Ocean waters are constantly on the move. Currents flow in complex patterns affected by wind, the water's salinity and heat content, bottom topography, and the earth's rotation.
Warm surface currents invariably flow from the tropics to the higher latitudes, driven mainly by atmospheric winds, as well as the earth's rotation. Deep water forms when sea water entering polar regions cools or freezes, becoming saltier and denser. Colder or saltier water tends to sink.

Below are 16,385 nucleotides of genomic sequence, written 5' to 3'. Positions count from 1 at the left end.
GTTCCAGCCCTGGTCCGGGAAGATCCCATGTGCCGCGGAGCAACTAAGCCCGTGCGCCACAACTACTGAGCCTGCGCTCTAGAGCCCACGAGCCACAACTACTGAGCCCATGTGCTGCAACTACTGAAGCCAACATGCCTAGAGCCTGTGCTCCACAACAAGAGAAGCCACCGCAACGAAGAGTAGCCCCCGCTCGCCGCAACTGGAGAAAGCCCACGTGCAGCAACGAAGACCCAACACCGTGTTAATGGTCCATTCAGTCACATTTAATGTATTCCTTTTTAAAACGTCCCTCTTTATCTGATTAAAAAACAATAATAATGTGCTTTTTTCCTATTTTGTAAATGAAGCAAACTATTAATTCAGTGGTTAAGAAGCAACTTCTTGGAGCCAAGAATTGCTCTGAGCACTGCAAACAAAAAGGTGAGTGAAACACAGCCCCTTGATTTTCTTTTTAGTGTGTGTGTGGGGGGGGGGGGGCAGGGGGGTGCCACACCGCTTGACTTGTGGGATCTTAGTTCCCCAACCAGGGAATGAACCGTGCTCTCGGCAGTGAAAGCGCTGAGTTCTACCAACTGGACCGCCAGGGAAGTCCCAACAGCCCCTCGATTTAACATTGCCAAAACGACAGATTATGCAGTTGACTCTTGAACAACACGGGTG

A global "conveyor belt" is set in motion when deep water forms in the North Atlantic, sinks, moves south, and circulates around Antarctica, and then moves northward to the Indian, Pacific, and Atlantic basins. It can take a thousand years for water from the North Atlantic to find its way into the North Pacific.
These maps wonderfully help illustrate the patterns and inter-relationships of ocean currents across the globe.